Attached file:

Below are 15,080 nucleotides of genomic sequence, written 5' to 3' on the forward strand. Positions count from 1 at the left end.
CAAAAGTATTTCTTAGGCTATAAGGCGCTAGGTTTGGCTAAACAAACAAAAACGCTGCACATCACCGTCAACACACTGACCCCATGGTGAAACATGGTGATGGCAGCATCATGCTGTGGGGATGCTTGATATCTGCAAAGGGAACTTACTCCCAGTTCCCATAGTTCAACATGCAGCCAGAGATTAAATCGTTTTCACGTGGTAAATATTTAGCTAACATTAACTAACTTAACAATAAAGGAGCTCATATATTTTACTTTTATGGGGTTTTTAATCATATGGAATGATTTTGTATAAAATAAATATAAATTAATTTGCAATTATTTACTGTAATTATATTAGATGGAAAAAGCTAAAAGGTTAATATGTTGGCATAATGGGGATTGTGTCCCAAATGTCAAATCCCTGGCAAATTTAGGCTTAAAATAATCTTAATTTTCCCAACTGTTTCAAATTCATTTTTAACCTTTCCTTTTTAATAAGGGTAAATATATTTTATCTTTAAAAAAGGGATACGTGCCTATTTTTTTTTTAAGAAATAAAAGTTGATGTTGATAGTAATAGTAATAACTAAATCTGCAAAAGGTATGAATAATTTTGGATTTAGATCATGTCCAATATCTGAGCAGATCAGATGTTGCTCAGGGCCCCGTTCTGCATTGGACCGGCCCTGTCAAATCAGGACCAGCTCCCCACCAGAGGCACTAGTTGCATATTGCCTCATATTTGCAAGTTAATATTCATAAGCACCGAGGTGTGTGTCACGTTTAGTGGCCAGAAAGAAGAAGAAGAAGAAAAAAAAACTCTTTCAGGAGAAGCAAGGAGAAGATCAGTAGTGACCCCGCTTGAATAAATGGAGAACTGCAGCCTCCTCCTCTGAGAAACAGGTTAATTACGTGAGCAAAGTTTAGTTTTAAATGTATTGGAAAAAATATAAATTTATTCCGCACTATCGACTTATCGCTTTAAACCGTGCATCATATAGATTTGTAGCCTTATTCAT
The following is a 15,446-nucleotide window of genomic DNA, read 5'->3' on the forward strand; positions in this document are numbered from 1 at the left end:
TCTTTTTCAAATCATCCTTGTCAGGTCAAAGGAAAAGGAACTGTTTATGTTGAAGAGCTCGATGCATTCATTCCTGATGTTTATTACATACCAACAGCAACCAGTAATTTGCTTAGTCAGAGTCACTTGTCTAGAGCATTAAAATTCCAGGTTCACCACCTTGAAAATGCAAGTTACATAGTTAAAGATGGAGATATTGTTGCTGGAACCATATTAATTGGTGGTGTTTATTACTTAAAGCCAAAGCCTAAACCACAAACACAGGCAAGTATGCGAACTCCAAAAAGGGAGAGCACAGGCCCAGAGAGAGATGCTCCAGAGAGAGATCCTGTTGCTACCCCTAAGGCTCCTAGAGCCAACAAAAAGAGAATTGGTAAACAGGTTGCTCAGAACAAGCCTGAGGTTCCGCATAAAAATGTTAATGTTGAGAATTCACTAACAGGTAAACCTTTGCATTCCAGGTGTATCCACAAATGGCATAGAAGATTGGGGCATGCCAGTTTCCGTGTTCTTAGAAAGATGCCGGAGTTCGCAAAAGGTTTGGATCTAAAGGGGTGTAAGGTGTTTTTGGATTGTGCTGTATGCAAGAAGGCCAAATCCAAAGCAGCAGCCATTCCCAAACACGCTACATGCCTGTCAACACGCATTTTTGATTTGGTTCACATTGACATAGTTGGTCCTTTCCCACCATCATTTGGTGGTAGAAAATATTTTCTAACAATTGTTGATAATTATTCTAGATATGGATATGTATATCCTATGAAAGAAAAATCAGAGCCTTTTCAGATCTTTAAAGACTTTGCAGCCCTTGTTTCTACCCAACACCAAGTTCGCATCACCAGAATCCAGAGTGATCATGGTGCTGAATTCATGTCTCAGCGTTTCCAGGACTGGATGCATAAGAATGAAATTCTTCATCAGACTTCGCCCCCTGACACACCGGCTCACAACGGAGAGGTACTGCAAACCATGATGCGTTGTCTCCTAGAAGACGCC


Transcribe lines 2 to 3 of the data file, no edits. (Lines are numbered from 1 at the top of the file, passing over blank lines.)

CAAAAGTATTTCTTAGGCTATAAGGCGCTAGGTTTGGCTAAACAAACAAAAACGCTGCACATCACCGTCAACACACTGACCCCATGGTGAAACATGGTGATGGCAGCATCATGCTGTGGGGATGCTTGATATCTGCAAAGGGAACTTACTCCCAGTTCCCATAGTTCAACATGCAGCCAGAGATTAAATCGTTTTCACGTGGTAAATATTTAGCTAACATTAACTAACTTAACAATAAAGGAGCTCATATATTTTACTTTTATGGGGTTTTTAATCATATGGAATGATTTTGTATAAAATAAATATAAATTAATTTGCAATTATTTACTGTAATTATATTAGATGGAAAAAGCTAAAAGGTTAATATGTTGGCATAATGGGGATTGTGTCCCAAATGTCAAATCCCTGGCAAATTTAGGCTTAAAATAATCTTAATTTTCCCAACTGTTTCAAATTCATTTTTAACCTTTCCTTTTTAATAAGGGTAAATATATTTTATCTTTAAAAAAGGGATACGTGCCTATTTTTTTTTTAAGAAATAAAAGTTGATGTTGATAGTAATAGTAATAACTAAATCTGCAAAAGGTATGAATAATTTTGGATTTAGATCATGTCCAATATCTGAGCAGATCAGATGTTGCTCAGGGCCCCGTTCTGCATTGGACCGGCCCTGTCAAATCAGGACCAGCTCCCCACCAGAGGCACTAGTTGCATATTGCCTCATATTTGCAAGTTAATATTCATAAGCACCGAGGTGTGTGTCACGTTTAGTGGCCAGAAAGAAGAAGAAGAAGAAAAAAAAACTCTTTCAGGAGAAGCAAGGAGAAGATCAGTAGTGACCCCGCTTGAATAAATGGAGAACTGCAGCCTCCTCCTCTGAGAAACAGGTTAATTACGTGAGCAAAGTTTAGTTTTAAATGTATTGGAAAAAATATAAATTTATTCCGCACTATCGACTTATCGCTTTAAACCGTGCATCATATAGATTTGTAGCCTTATTCAT
The following is a 15,446-nucleotide window of genomic DNA, read 5'->3' on the forward strand; positions in this document are numbered from 1 at the left end: